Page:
The ACLU, however, argues that the counties are trying to post the same displays for the same reasons as before.

The counties also are appealing Coffman's injunction against posting the three displays they put up earlier containing the Ten Commandments.

Copyright - The Lexington Herald-Leader
www.kentucky.com


You must be logged in to post comments.

Username:
Password (case sensitive):
Remember Me:

Read Comments

Comments are posted from viewers like you and do not always reflect the views of this station.
  • by Ha, Ha... Location: KY on Sep 12, 2008 at 09:48 AM
    Seems like the non-believers get awfully defensive when their grand points are proven innacurate...
  • by A Location: R on Sep 11, 2008 at 12:20 AM
    SO did all you "christians" miss the salem witch hunts and the puritans that founded this country? Obviously so huh? WHat about the horrible catholic irish that no one wanted 100years ago? Then JFK made history as the 1st catholic president. All you "christians" need to realise that the foudnign fathers were not baptists. They didnt share your over fed non social darwinisn views. Others wise theyd have laid belly up for gods will instead of doing something. How many great things have come from the vatacan? The crusades? Denial of the holocaust? Wana keep going?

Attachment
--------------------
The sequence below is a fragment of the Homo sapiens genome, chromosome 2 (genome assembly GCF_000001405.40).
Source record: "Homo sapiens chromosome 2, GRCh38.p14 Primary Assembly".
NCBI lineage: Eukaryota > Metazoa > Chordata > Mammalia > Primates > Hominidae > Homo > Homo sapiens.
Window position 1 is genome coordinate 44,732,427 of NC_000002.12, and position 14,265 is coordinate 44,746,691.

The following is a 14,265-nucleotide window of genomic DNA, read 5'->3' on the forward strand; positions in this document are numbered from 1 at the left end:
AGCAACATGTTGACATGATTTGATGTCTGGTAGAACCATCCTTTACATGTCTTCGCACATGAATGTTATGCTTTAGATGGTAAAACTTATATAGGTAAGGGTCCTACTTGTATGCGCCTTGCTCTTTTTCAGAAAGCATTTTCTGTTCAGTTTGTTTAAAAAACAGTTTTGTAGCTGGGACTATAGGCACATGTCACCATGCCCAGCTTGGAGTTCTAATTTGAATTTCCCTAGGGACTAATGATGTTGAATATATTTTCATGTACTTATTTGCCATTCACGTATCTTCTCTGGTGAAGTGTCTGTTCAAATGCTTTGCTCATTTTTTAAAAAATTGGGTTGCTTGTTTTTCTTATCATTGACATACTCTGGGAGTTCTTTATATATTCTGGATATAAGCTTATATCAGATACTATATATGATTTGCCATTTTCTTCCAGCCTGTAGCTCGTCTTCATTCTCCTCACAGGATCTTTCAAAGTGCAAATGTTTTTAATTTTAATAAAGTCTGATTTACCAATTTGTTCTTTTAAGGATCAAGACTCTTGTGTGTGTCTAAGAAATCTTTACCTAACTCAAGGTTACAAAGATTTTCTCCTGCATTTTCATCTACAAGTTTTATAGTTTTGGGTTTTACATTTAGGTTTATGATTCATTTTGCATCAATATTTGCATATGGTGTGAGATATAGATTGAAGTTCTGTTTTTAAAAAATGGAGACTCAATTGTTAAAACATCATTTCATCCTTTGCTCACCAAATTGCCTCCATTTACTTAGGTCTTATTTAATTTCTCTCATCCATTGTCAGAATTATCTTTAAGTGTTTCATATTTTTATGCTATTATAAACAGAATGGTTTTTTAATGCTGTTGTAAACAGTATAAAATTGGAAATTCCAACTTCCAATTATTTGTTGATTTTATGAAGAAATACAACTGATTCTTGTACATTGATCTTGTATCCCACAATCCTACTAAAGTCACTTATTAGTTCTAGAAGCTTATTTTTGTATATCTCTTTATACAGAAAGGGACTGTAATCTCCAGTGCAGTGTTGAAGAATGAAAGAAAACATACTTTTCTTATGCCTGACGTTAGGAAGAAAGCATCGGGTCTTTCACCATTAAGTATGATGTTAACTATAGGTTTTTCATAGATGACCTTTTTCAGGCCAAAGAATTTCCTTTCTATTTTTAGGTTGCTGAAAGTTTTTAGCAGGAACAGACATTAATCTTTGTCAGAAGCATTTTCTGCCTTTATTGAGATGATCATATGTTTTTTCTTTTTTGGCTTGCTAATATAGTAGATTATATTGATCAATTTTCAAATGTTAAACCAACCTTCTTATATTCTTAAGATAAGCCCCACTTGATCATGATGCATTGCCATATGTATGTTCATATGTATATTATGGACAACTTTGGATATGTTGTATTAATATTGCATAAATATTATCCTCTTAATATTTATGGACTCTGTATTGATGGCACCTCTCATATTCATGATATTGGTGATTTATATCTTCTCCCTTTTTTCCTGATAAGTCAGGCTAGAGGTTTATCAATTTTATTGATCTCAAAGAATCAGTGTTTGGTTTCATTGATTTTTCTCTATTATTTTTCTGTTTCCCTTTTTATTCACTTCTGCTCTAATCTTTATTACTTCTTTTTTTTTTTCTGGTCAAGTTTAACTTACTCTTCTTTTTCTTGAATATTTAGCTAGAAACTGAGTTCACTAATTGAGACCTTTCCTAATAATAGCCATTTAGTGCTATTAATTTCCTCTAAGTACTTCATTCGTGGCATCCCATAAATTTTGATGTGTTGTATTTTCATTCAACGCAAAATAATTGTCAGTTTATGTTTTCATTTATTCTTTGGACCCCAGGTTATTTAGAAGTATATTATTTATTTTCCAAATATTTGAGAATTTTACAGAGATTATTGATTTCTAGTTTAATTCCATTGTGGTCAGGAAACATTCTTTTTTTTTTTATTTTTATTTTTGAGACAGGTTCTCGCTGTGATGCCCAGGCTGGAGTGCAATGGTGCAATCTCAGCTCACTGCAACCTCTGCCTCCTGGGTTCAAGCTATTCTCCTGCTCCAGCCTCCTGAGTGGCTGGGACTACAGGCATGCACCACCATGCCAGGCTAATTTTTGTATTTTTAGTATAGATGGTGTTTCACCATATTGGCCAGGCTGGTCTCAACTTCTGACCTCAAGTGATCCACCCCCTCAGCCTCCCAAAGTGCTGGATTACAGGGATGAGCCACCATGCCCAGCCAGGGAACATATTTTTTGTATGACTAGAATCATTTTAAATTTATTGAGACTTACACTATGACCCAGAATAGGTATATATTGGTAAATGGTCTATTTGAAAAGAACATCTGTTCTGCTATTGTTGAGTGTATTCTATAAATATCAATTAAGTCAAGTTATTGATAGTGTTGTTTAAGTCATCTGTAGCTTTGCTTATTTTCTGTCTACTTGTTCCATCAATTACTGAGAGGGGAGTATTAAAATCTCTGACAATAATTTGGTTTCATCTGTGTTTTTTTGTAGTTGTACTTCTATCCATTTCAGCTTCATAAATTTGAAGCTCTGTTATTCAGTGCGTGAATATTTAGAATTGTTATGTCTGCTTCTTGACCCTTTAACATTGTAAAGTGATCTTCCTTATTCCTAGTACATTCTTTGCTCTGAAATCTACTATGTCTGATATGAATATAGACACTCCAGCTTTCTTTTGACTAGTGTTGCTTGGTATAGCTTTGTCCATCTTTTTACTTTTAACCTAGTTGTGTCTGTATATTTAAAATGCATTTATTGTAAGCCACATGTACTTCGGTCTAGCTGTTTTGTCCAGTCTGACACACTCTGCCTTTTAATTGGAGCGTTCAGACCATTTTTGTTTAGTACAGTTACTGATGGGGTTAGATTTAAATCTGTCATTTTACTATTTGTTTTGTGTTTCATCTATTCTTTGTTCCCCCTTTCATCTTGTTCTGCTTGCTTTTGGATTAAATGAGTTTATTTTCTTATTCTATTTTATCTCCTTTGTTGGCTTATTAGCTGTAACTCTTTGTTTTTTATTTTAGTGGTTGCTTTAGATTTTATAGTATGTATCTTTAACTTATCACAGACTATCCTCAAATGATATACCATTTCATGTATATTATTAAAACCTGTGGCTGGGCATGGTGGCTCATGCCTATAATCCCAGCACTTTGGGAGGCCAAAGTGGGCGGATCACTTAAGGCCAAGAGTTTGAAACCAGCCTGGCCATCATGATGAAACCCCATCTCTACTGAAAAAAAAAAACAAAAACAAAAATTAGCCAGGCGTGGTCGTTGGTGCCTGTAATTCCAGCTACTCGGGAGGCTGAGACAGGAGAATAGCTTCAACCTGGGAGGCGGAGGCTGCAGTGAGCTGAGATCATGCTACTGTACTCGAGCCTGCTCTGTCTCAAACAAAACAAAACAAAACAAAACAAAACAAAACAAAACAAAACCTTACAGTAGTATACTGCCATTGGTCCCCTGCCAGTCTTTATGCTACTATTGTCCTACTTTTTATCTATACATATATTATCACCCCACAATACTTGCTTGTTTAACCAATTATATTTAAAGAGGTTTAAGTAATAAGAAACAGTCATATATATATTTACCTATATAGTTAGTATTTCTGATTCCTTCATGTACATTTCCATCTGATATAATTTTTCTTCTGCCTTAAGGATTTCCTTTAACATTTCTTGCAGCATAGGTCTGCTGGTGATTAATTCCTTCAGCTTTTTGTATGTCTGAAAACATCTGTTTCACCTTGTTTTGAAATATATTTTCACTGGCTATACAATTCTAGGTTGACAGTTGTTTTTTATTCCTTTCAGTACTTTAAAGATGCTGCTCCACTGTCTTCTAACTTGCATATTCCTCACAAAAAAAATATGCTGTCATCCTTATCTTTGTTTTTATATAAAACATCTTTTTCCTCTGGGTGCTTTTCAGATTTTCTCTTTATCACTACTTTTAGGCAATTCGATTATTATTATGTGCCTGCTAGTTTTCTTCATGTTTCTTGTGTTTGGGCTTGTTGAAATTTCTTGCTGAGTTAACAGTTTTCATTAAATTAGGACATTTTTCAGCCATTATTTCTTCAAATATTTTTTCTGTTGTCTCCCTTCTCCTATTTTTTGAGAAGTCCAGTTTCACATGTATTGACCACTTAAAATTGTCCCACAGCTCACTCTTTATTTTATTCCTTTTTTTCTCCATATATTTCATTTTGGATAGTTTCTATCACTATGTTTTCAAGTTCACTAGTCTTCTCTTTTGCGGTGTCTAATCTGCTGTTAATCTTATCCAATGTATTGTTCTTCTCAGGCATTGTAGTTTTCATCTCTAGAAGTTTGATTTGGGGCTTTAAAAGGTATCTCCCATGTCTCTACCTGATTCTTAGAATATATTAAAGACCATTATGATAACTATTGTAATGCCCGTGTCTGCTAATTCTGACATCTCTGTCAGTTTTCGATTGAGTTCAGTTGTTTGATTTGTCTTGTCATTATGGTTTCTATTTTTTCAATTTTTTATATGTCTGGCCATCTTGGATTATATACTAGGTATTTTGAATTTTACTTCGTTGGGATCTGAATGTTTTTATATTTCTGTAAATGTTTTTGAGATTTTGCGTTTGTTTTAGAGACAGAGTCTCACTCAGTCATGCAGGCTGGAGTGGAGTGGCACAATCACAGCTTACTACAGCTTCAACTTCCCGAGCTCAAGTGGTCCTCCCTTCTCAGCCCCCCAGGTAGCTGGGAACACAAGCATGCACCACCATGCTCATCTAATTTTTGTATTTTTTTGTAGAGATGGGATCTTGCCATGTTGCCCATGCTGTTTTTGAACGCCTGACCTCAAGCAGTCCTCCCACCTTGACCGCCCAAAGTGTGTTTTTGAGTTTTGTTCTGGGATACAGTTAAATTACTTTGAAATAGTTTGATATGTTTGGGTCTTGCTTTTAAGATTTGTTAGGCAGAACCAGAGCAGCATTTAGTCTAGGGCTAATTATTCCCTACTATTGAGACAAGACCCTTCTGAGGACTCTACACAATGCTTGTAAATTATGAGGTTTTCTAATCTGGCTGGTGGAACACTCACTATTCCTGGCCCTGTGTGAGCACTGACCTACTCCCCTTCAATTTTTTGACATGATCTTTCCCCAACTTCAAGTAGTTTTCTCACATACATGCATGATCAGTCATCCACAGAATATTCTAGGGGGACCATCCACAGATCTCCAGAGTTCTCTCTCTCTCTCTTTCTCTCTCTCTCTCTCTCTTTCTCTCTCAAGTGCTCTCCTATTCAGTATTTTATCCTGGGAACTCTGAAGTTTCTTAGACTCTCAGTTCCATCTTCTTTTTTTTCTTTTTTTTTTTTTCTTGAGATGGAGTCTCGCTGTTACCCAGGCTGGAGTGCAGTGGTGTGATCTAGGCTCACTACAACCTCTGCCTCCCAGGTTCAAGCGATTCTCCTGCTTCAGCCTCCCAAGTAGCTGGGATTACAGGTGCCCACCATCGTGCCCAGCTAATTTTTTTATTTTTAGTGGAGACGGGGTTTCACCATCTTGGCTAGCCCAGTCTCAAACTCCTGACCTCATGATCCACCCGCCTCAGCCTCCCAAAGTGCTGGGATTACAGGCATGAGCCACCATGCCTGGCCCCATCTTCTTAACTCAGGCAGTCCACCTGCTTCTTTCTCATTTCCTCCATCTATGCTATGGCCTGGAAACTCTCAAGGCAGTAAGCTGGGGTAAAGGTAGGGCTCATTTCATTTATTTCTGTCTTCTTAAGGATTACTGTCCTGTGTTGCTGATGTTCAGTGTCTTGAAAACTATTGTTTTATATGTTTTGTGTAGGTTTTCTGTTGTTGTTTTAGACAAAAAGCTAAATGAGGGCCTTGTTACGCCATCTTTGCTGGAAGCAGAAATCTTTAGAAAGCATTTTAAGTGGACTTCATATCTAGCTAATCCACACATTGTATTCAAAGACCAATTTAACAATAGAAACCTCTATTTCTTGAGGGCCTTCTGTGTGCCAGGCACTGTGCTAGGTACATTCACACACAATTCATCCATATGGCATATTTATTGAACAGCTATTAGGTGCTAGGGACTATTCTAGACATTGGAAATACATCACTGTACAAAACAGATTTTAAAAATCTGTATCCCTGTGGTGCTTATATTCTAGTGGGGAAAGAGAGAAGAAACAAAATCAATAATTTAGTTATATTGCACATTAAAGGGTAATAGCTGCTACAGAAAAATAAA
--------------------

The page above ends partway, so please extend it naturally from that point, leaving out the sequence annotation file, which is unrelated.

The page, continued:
• by Ben response on Sep 10, 2008 at 09:23 AM
    Ben, get any coin and check it. I am holding in my hand a 1942 Mercury Dime and an 1892 Morgan Silver Dollar. They both have In God We Trust on them. What web site told you this 1950s lie?
  • by Runnie on Sep 10, 2008 at 07:12 AM
    ACLU keep up the good work, the right wingers in this country are so far out there.
  • by me Location: ky on Sep 10, 2008 at 07:04 AM
    http://www.ten-commandments.us/promote/supreme_court.phtml check it out Bart,